jen yu: new zealand 2004 - day 10

new zealand 2004 - day 10

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milford sound, milford track, te anau
december 4, 2004
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We left the motel at 5:15 while Te Anau was still quiet and dark. I dozed on and off while Jeremy drove us to Milford Sound Lodge to meet our kayak guide. It was raining and cold. The lodge was very nice with great (read clean) bathroom facilities, a comfy lounge and dining area, plus a small snack store/cafe. We waited with three others (Brits) until Jason walked in wearing his spray skirt. We filled out paperwork and then filed into the van. It was a short drive to the boat launch where we met the other 13 members of our paddle group. Most of them were with "Active", some sort of adventure tour group (but it sounded very cushy to us). We had our own thermals, but were outfitted with everything else. They gave us pointers and safety instructions, and then we were off in our double kayaks!

Jeremy said I should steer so I could be in control since I had my camera along. We were thankful for the rain because it does keep the sandflies at bay. They also seemed to be less of a nuisance once we were on the water. We split up into three groups and our guide, Steph, led us around the sound. Steph lives in eternal high latitude summer. She guides in NZ for half the year, then guides in Canada for half the year (in BC)! Kayaking really is the best way to see Milford Sound. Giant cruise boats can't ever get close enough to anything interesting, and although flights allow for unrivaled views of hanging valleys and mountain tops, they can't see penguins like we did!

We paddled up to two known nesting sites for Fiordland Crested penguins and one of them had three penguins. They looked like the clumsiest creatures on earth. With each step/hop forward, you knew they were on the brink of toppling off the edge, but they never did. Oh, I should say that I think diving is also a very good way to see the sound. We learned that the runoff into Milford Sound has a tea color to it (occurs naturally). I think they said 3 meters of freshwater sits atop the saltwater in the sound and acts like a sunglass lens. Hence, the saltwater below is home to a lot of deep-sea marine life due to the filtering of the freshwater! How cool is that? We encountered another penguin on the water a little later. It was floating on its belly, looking at us, then looking down into the water (for food) then looking back at us. We came within 10 feet of her and the penguin looked pretty casual except when she kept looking up.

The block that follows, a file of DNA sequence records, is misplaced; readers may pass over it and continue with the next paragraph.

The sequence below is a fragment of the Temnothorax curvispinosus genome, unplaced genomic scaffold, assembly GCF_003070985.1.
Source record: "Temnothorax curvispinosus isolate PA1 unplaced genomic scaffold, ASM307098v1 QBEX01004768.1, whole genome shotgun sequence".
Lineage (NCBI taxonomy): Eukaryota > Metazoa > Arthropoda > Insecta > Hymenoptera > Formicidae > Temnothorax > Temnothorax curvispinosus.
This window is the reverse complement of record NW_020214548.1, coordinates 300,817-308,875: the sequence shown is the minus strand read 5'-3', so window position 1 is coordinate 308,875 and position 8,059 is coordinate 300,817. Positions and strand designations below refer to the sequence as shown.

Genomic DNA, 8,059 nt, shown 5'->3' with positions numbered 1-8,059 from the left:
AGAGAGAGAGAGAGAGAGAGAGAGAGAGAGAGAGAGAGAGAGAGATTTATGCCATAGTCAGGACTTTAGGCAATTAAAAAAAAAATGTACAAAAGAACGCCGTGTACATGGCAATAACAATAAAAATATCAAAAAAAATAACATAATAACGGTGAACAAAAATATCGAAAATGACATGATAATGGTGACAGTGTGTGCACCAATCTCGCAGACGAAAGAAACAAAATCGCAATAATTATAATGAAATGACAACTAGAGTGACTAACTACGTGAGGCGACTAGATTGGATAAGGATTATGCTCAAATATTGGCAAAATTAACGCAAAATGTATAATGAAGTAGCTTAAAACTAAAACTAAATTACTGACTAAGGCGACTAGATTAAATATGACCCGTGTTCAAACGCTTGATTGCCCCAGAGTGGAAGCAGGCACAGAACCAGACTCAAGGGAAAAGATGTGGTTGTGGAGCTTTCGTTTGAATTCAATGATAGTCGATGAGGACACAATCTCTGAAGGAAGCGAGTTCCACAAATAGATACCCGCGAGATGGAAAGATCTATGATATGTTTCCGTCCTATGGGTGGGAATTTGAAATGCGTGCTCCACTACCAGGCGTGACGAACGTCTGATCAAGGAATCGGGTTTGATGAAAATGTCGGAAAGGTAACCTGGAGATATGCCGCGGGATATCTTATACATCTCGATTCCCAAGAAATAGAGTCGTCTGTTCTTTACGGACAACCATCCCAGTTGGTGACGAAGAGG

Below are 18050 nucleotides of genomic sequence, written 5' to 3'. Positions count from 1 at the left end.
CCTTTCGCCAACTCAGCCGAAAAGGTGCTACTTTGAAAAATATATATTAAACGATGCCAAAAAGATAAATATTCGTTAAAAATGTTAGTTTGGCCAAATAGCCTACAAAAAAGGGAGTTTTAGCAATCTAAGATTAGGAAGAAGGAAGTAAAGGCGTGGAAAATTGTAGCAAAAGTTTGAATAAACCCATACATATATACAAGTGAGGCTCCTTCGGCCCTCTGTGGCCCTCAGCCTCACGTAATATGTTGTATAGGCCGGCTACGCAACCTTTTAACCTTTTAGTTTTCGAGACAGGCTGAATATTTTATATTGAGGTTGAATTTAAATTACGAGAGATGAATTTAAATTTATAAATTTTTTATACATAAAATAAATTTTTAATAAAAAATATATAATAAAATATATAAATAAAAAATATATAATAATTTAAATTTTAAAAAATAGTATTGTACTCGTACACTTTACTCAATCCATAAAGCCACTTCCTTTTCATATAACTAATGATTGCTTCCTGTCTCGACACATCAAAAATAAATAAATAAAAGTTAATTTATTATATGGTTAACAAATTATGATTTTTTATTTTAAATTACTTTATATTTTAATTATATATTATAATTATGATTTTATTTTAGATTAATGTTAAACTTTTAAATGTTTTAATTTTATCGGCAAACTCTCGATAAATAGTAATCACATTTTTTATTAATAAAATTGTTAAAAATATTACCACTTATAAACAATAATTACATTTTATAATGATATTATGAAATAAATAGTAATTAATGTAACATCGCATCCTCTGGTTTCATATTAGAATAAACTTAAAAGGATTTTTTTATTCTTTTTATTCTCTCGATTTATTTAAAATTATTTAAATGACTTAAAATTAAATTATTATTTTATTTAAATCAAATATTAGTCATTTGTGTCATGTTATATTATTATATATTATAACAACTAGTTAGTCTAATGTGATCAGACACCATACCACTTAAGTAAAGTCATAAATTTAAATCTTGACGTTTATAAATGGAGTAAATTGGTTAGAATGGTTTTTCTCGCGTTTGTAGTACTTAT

We paddled around to waterfalls and tree avalanches, had a hot thermos drink, and returned to the shore. Five hours after we started, we were dropped off at the lodge until 3:30 when we were to meet with Sam for the afternoon paddle and walk. We ate lunch, then took a much needed nap in the car, and then waited for Sam in the lobby. It was supposed to be just me and Jeremy, but then these 5 dutch fellows signed on at the last minute. That was too bad because these guys were idiots (nice, but idiots).

Once on the water, the sandflies still lingered about and I noticed them traveling in large swarms alongside the kayak as we paddled to Sandfly Point. We beached the kayaks and began our hike along the Milford Track - the finest track in the world. The thing was booked through April when I checked in November. Through the kayak combo, we got to hike part of it. It was WET and COLD. Recurring theme, eh? The Milford track is really lovely, but having seen a good deal of similar track elsewhere already, I felt the Routeburn was far more interesting. I do prefer alpine.

Sam had asked us at the lodge what we do for a living, so he was very excited to learn about tectonics and astronomy. On the track I explained basics to him and how cool New Zealand is from a mountain building perspective. This was his first season guiding. He used to be an eel fisherman on the north island, and his trade is pottery. We hiked to Lake Ada and had a hot drink, then headed back (very wet) to the kayaks and paddled back to shore. It was late (8:30) when we got to the car and we said our thanks and good-byes to Sam, changed into dry clothes and began our marathon drive back to Te Anau in light drizzle. We figured it would be clear on the other side.

Once we emerged from the Homer Tunnel, it was snowing and the road was slushy. This added to our other worries 1) that we wouldn't have enough gas to get to Te Anau 2) that everything would be closed (no food) and 3) we wouldn't be able to find a place to stay. The snow let up by the Divide, but the rain did not. As it grew darker, we realized that Te Anau was not going to be dry or clear. We pulled into town and the rain was coming down steadily. We opted for a room in a lodge - sort of a compromise between camping and motel. We got the last one (and this place was enormous). After being given the key to the wrong place and waking some poor guy at 11 pm, we were given the key to the proper room where we had one bed, a desk, and enough room to walk between the two. The lodges in NZ are really nice. We were too tired to be hungry, so we plopped down and fell asleep.

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